At the sign of the Barking lion...

St Michael, Rumburgh

At the sign of the Barking lion...

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    At one time, and probably not so long ago, the setting of this church must have been quite something. It is situated at a distance from its village, beside an old farm, and away from the road. But today, the patchwork of land around has been thoroughly domesticated by its sale for ranch-style housing. The churchyard itself is still wonderfully wild, although one must cross private land by a footpath to reach it. Externally, St Michael and St Felix looks quite unlike any other Suffolk church, especially as you approach it from the west. The truncated tower is reminiscent, in proportion, of the unfinished tower at nearby Uggeshall, which was planned on the eve of the Reformation, but never built.

This, however, is something much older. It is 13th century, and is complete. That it is so different in style to other Suffolk churches is probably due to the fact that this was the church of a Benedictine priory. It was founded shortly before the Norman conquest. It had chapels at Wissett and Spexhall, both surviving as parish churches. Within 50 years of its foundation, Rumburgh Priory had passed into the ownership of St Mary's Abbey, York, until Cardinal Wolsey sequestrated it in 1528 for funds to build his college at Ipswich.
As you approach the south porch, a small gate leads off to the east. On my first visit, some ten years ago,I went through this, hoping to get a shot from the east. I found myself on trim lawns, with glasshouses and cucumber frames. It wasn't until I had walked around the church, and came across a family eating their lunch under an umbrella, that I realised I had strayed into a private garden. They were very polite under the circumstances.

A couple of correspondents have told me that they have found this church locked, but I think it was simply that it has a very stiff door handle. It took me a couple of goes to get it open. Coming back in 2008, I stepped inside to what I had remembered as a cold, sober silence. The walls are austere, the dark screen awesome. I think that if I sat in this church every Sunday, it would make me a very serious person. The screen must have been a gorgeous one in its day. Now, it is hidden under thick, brown varnish, but there is still surviving gesso-work (moulded plaster applied to wood before painting) underneath this.

screen from the east screen from the west 

There is still some surviving evidence of the community life of this building. The priory arms hang at the west end, and an apparent priest door in the north wall of the chancel was the door the monks used as they came in and out of the priory buildings, which were to the north of here. The windows in the north wall, which seem to belong to no architectural period, were probably punched through in the 17th century after the demolition of the other buildings. A squint and a blocked window in the north chancel wall indicate that once the altar could be watched from other rooms in the complex.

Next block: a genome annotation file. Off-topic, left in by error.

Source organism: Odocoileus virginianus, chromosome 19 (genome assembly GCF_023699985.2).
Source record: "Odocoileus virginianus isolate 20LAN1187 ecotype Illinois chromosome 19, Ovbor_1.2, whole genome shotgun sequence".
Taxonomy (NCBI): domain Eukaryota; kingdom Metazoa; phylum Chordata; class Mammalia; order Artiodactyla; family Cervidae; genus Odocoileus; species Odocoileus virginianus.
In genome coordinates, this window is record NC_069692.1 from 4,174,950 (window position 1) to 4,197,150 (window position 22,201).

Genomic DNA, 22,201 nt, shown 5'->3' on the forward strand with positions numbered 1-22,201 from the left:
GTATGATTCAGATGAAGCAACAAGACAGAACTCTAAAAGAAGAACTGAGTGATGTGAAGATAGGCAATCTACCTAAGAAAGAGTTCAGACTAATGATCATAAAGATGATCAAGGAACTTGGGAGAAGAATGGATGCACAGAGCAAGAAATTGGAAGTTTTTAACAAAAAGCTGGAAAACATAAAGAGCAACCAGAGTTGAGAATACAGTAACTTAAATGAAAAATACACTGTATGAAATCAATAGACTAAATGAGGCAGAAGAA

A reminder of religious enthusiasms of some four centuries later is a label on the side of the organ, asking us to Pray for the Soul of James Halliburton Young, Priest, Rector of Shipmeadow 1894-1904. Such an apparently un-Anglican sentiment was typical of the enthusiasms of the early 20th Century Anglo-Catholic movement within the Church of England, of which the now-redundant church at Shipmeadow was a hotspot. Presumably, the organ was moved here when the church there became a private house.    

Sam Mortlock quotes in full the epitaph for Eliza Davy, set in stone on the floor. So I shall do the same: She once the fairest flower in May, now turned to lifeless clay; Good God, what can we say? He calls, we must obey.

It seemed a fitting memorial for this rather sad place. Some Suffolk churches have a timelessness about them, a sense of continuity. But here is a church in which a sense of the past pervades all. To sit here is to be surrounded by ghosts, by stone-cold age. There is much to be impressed by here. But it was rather a relief to step outside, back into the sunshine, and the birds singing in the graveyard. Back into to the 21st century.

  pray for the soul

Simon Knott, September 2008

pulpit chancel font organ royal arms face
looking east Good God what can we say war memorial

skulls with trumpets and flaming torches skull coffins and crossed bones

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